Can You Sue a Trustee for Mismanaging a Trust?

Litico Law Group
Close up of unrecognizable people shaking hands in the office. Concept ofr Can You Sue a Trustee for Mismanaging a Trust?

Trusts are often used in estate planning to provide a number of benefits — including protecting assets from creditors and transferring wealth to the next generation. A trustee has considerable authority over how the assets in a trust are managed and owe a fiduciary duty to the beneficiaries. Unfortunately, not every trustee adheres to these duties. When a trust is mismanaged and a breach of trust is committed, a beneficiary may be entitled to sue for their damages.

What Is a Trust?

A trust is an estate planning tool that allows a third-party to hold property on behalf of a beneficiary who is selected by the individual who creates the trust. There are many different types of trusts that can be used, depending on the creator’s objectives. For example, they might be used to avoid probate, preserve assets, or reduce estate taxes.

Trusts fall into one of two categories — they may be revocable or irrevocable. When a trust is revocable, it can be changed at any time during the creator’s lifetime. An irrevocable trust cannot be changed at any time.

Can a Beneficiary Sue a Trustee?

When a trust is mismanaged and a breach of trust is committed, a beneficiary may be entitled to sue for their damages. If a trustee committed a breach of trust, it may be necessary to commence litigation to recover your damages.

If you are the beneficiary of a trust and suspect wrongdoing on the part of the trustee, you might be wondering, “can a beneficiary sue a trustee?”

Under Illinois law, a trustee has various duties and responsibilities when it comes to managing and controlling the assets in a trust. In addition to administering the trust assets in accordance with the instructions provided by the grantor, they must uphold the fiduciary duty that is owed to the trust and its beneficiaries. This means acting in the best interests of the beneficiaries, avoiding conflicts of interest, and not taking actions that would result in a personal benefit to them. A trustee must also invest assets in such a way that maintains or increases their value, and distribute them in a timely manner.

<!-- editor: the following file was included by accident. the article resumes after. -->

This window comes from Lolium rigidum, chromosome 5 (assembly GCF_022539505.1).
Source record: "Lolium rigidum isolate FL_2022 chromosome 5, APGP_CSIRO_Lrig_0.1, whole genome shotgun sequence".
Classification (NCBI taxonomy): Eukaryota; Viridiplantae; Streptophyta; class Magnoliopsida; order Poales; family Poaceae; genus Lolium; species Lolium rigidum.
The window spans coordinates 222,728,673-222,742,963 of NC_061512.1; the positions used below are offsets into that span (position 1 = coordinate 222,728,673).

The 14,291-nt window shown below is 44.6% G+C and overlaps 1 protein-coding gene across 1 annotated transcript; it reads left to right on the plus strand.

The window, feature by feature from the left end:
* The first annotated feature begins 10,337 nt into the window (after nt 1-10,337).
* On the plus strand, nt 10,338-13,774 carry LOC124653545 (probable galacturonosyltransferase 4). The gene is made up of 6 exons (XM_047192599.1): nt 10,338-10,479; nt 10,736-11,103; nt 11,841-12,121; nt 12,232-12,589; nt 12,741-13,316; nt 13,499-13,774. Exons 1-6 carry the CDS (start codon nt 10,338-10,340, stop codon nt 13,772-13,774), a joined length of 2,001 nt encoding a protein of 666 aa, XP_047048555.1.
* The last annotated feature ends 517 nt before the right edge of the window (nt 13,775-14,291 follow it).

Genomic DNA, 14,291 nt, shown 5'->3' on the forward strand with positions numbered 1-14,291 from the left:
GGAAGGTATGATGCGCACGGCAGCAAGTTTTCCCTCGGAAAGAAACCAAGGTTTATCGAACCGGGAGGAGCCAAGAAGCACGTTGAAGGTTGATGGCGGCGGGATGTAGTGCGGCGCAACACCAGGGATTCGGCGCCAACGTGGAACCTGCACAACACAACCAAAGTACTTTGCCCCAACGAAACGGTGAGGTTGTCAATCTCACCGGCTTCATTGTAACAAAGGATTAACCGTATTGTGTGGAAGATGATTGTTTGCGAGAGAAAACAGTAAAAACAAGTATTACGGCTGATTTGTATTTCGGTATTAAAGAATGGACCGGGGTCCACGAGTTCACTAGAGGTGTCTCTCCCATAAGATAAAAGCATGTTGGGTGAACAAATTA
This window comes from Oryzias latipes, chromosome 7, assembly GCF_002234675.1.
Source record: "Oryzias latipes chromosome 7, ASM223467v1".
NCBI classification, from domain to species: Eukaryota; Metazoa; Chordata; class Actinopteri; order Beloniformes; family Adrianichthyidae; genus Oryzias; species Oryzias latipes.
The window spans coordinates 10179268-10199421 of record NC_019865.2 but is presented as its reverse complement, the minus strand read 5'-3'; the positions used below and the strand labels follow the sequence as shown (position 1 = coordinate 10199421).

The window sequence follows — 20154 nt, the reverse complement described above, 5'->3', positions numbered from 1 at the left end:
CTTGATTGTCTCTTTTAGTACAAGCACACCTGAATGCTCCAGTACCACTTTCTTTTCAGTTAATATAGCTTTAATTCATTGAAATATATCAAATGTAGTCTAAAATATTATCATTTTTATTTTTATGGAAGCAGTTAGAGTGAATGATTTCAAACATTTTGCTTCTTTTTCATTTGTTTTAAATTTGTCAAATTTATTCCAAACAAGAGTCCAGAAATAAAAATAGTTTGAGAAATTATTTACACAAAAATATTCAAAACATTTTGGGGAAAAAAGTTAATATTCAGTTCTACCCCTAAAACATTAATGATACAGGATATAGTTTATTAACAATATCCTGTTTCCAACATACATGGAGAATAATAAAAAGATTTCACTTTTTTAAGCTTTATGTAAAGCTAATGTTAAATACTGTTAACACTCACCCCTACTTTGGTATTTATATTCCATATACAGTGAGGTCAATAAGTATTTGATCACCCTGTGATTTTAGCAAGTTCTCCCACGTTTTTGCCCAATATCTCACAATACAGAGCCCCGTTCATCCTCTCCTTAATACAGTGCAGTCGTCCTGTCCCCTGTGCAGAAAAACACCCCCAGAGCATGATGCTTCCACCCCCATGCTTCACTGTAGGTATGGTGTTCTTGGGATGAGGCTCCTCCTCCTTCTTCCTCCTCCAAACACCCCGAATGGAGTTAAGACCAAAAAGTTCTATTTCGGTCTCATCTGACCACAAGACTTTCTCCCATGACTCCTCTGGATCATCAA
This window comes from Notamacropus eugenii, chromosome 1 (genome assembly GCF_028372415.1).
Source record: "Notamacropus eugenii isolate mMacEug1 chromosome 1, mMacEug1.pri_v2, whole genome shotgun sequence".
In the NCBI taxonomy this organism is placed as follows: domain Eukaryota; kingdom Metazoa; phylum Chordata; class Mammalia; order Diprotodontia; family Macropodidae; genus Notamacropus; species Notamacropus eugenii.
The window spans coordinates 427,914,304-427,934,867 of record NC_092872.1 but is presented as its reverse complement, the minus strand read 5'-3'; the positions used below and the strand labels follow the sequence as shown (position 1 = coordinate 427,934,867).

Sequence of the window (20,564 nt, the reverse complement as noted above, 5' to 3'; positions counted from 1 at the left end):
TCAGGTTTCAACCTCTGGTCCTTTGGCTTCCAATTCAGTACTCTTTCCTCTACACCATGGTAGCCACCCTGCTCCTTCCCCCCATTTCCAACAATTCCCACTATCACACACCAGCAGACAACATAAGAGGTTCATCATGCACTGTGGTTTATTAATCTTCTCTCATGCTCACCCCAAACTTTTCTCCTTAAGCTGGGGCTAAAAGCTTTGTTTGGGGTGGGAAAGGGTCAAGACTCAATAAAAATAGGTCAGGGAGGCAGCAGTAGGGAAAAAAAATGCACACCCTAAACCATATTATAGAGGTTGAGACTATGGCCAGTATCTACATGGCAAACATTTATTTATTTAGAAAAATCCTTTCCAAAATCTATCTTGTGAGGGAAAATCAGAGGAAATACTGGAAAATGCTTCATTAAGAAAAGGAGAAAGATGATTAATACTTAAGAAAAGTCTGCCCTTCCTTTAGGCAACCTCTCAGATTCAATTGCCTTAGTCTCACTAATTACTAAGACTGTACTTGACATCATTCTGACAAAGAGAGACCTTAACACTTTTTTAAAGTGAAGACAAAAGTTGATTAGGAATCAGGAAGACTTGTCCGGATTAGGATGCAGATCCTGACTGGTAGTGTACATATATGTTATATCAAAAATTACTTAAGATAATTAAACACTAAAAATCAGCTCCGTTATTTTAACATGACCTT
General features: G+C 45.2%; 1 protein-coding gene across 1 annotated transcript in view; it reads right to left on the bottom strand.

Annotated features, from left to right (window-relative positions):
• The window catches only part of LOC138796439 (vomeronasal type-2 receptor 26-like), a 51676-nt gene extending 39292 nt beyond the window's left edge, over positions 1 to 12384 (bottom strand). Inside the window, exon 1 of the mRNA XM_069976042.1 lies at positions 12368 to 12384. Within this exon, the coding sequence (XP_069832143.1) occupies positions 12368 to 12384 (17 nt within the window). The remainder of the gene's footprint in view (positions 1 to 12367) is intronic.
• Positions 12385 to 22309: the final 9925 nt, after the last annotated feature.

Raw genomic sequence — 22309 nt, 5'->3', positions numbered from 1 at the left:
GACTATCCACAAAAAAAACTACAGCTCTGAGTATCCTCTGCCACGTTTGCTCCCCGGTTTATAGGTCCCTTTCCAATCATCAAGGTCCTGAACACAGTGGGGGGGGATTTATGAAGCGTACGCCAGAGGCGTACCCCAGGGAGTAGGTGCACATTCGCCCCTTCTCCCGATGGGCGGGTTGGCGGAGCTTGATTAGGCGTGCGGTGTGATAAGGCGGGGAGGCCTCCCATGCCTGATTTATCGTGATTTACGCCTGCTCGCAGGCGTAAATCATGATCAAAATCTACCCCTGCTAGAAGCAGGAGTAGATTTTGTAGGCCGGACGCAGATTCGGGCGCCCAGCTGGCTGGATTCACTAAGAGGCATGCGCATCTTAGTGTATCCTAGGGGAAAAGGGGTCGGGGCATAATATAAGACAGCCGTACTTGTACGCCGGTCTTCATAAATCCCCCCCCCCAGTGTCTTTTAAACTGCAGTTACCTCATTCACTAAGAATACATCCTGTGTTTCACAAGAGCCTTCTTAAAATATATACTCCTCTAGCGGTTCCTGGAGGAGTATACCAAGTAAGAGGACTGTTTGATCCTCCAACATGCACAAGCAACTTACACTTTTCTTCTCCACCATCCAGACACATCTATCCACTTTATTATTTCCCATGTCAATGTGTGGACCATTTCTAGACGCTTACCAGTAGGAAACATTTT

Failure to carefully and honestly carry out the duties required of them can result in a trustee being sued by a beneficiary. A lawsuit may be brought against a trustee under a variety of circumstances, including those involving:

  • Misappropriation of trust assets
  • Failure to provide annual accountings
  • Wrongfully withholding assets from the beneficiaries
  • Fraud and misrepresentation
  • Failure to take reasonable steps to preserve the trust assets
  • Commingling the assets in the trust
  • Failure to disclose relevant information regarding the trust
  • Mishandling trust property
  • Delaying distribution of assets

Critically, the above misconduct can result in significant financial harm to a beneficiary. A violation of a trustee’s fiduciary duties can also lead to loss of assets that the grantor wished them to have — and constitute a breach of trust. In these cases, a beneficiary may be able to pursue a legal remedy in court.

What Are the Remedies for a Breach of Trust?

The Illinois Trust Code sets forth a variety of remedies in breach of trust cases. For instance, the court may compel the trustee to perform their duties or impose an injunction to stop the trustee from continuing their wrongful actions. They might also compel the trustee to redress a breach of trust by paying money, restoring property, or taking other action. Depending on the circumstances, a court might deem it appropriate to appoint a special fiduciary who will take possession of the trust and administer it.

Pursuant to Illinois law, a court has the broad authority to order equitable relief in a breach of trust case. Other remedies a judge might issue can include the suspension or removal of a trustee. Additionally, a court can deny the trustee the compensation they might otherwise have been entitled — or impose a constructive trust on the property in the trust. A court can also render an act by the trustee void or trace trust property wrongfully disposed of and recover the proceeds.

What Damages Can a Beneficiary Sue a Trustee For?

A trustee who committed a breach of trust can be held liable to the beneficiaries for their damages. If a breach of trust has been determined, Illinois law allows a beneficiary to receive the amount required to restore the value of the trust assets had the breach not occurred or the amount the trustee received due to the breach — whichever is greater.

Absent a breach of trust, a trustee is not legally liable to a beneficiary for any depreciation in the value of the trust property. They also cannot be held accountable for a breach for any benefit they received by reason of administration of the trust. In other words, a trustee cannot be held liable if the trust does not make a profit. They can only be held liable for loss of trust assets in instances of bad faith and wrongdoing, such as those listed above.

Contact an Experienced Trust Litigation Attorney

If a trustee committed a breach of trust, it may be necessary to commence litigation to recover your damages. Located in Rolling Meadows, the trust litigation attorneys at Litico Law Group serve the legal needs of trust beneficiaries and trustees for a wide variety of legal issues in Illinois. We welcome you to contact us at (847) 307-5942 to schedule a consultation to learn how we can help.

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